Remodeling Adds New Character to Garage

The Washington Times (Washington, DC), September 29, 2006 | Go to article overview

Remodeling Adds New Character to Garage


Byline: Audrey Ross, SPECIAL TO THE WASHINGTON TIMES

When Marty Riskam remodeled his Potomac home last fall, he picked the one room in the house he thought needed the most work: the three-car garage. The $10,000 tuneup included stainless-steel cabinets, matching refrigerator, checkerboard floors, insulation and a bright paint job.

"It's taken an eyesore and transformed it into another room," Mr. Riskam says. "I have a friend of mine who says it looks nicer than his living room."

He says he used to complain about the oily floor, patchy walls and clutter that filled his garage, making it almost impossible to get out of the car. When he saw a display by Potomac Garage Solutions at a Chantilly home show, he was sold and ordered the complete makeover. His garage has become one of the favorite rooms in his house.

"It makes it part of the house instead of a junk heap," Mr. Riskam says. "It's really added to the value of the house. It's neat, and it's organized."

The garage has long served as a dumping ground for castoff furniture, family collectibles, hardware, bikes and lawn equipment, often stacked along the walls. Many families have so much clutter in the garage that they can't even park the car there anymore.

However, the most overlooked room in the house can be transformed with a simple makeover that could add thousands to the home's resale value.

Remodeling companies specializing in garage tuneups are part of a growing niche in the home improvement industry. Darkened cinder-block rooms get reworked into workable storage rooms.

Homeowners can choose from dozens of floor styles, cabinets and storage racks designed to straighten what's often the untidiest place in the house, getting the clutter off the floor and out of the way.

Metal storage bins strapped to the ceilings open up floor space and get ice chests, sports equipment and lawn chairs out of the way. Bikes are given special hooks to open up even more space, and some firms even offer wet bars, plasma televisions and ice makers with upscale remodeling packages.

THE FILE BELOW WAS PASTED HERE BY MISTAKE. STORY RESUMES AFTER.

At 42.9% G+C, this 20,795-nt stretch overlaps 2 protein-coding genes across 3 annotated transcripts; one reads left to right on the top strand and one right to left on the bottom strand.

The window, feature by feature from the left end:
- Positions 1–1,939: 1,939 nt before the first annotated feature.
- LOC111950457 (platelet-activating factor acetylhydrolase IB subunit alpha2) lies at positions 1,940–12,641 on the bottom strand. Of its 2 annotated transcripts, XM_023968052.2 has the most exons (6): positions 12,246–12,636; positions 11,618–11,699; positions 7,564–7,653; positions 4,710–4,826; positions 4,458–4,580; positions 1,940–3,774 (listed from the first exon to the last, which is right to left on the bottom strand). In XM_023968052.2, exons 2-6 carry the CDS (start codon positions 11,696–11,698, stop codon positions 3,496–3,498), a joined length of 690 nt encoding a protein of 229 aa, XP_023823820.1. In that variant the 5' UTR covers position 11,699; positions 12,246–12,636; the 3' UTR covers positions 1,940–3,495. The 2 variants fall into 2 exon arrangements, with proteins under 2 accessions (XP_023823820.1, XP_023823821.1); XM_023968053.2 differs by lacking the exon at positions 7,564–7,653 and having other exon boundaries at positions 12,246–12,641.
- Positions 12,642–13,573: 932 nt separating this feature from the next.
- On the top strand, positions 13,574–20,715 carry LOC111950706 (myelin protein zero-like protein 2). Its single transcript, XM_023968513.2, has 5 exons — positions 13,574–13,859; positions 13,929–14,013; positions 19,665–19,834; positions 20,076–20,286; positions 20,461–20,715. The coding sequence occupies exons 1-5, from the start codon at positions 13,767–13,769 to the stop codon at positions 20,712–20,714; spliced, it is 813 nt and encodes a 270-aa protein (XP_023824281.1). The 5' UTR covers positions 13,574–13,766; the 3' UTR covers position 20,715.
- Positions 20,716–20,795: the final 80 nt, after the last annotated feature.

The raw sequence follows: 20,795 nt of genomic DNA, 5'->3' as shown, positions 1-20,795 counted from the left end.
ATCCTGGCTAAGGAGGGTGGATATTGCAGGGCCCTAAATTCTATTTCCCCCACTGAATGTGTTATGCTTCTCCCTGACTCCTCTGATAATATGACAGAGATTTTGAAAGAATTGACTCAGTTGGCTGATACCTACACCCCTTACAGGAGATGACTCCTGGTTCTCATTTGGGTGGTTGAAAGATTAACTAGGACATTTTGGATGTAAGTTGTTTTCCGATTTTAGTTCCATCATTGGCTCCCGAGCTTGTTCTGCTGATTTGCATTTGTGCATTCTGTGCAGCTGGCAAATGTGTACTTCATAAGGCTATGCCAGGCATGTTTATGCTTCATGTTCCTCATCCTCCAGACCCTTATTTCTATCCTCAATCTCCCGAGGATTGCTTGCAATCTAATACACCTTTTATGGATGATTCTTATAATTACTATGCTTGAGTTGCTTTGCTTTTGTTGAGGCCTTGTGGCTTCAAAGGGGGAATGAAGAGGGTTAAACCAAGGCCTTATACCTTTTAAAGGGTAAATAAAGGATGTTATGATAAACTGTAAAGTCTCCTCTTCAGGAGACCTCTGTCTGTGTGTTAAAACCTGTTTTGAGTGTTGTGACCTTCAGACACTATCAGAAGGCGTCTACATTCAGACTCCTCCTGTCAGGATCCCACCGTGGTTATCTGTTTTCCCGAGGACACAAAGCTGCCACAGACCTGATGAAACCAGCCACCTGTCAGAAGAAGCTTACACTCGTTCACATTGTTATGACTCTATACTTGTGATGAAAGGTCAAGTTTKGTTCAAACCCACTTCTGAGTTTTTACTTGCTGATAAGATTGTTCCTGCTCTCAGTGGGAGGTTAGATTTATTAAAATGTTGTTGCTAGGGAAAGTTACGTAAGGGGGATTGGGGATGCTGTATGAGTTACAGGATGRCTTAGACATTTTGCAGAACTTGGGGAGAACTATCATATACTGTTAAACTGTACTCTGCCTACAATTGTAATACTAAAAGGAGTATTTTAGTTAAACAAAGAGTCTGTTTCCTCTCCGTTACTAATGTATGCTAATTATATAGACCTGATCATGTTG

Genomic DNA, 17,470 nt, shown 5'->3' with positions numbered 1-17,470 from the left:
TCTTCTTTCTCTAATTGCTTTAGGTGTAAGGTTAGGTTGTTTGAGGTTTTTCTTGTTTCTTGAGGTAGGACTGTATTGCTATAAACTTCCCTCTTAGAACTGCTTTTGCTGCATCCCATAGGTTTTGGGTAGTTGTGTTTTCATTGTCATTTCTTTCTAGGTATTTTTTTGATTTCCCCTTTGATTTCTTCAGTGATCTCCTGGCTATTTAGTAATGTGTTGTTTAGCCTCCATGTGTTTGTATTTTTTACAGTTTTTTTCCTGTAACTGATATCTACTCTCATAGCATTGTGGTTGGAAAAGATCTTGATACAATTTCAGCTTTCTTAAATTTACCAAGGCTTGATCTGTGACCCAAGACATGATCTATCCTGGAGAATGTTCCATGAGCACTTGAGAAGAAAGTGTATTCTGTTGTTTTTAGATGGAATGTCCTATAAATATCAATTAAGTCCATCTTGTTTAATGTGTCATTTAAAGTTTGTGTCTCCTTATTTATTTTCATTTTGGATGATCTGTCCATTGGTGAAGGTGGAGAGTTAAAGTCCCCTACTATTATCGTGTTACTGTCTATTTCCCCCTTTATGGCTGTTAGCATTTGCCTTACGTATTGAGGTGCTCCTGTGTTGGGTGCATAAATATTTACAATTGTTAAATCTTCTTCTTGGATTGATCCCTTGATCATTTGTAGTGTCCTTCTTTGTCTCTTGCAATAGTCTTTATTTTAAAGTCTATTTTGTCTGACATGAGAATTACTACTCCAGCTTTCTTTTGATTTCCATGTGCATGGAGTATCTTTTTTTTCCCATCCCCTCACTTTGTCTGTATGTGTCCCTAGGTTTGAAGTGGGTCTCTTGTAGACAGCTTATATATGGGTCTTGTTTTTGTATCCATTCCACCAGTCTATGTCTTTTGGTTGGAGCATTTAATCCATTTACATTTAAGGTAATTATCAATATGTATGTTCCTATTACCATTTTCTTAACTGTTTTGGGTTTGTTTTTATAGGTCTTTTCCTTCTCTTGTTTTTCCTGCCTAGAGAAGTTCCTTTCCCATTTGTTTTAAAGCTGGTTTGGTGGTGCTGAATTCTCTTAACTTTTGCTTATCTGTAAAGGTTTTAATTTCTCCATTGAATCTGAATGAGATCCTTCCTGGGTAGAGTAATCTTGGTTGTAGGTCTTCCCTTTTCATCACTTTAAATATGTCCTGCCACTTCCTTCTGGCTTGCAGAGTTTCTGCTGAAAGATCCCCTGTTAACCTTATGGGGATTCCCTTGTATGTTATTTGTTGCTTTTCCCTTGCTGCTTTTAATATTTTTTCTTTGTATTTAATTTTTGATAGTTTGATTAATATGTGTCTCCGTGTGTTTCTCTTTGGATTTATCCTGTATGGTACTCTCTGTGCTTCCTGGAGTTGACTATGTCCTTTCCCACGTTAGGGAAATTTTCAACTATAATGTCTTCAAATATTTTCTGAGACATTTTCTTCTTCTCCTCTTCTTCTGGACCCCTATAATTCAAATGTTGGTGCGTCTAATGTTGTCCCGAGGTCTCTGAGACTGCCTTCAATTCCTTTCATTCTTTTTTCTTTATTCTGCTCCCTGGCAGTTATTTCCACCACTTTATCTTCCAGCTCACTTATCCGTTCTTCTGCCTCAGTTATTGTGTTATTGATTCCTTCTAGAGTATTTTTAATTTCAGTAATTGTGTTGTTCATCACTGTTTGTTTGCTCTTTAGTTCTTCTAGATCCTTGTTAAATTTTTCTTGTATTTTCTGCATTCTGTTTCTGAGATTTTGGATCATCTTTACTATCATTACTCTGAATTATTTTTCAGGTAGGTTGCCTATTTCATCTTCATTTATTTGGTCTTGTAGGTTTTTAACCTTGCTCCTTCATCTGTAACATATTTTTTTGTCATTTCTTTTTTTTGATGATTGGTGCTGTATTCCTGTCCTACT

"People are taking a lot of pride in their home remodeling in all sorts of space, kitchens, bathrooms, home theaters," says Peter Belman, president of GarageTek of Greater Washington (www.garagetek.com). "The garage is really the new frontier."

Garages are standard in most homes today. Nine out of 10 homes built in 2003 have a garage, with 83 percent of homes built with two or more bays, according to a Market- Research.com report on the industry. The shed- and garage-storage market is forecast to reach $1.59 billion by 2009, according to the study.

"This is very much like the installed closet system was maybe twenty-five years ago," Mr. Belman says. "It's become very, very popular. I think it's going to be required," becoming standard rather than an option in new homes.

Garage remodeling companies offer renovation packages ranging from simple paint jobs to whole room transformations.

Packages start at about $1,500 for a small amount of shelving. A full room restoration averages about $5,000, depending on the size of the garage. Beer coolers, refrigerators, surround-sound systems and flat-screen televisions also can be included in luxury packages that can reach $100,000, according to area retailers.

"A neat garage is a strong selling point because most homes don't have that," Mr. Belman says. "We allow you to reclaim that room and turn it into a usable working space."

GarageTek's system uses plastic material to run tracks along the walls with matching cabinets that can be moved along the grooves anywhere in the garage. …

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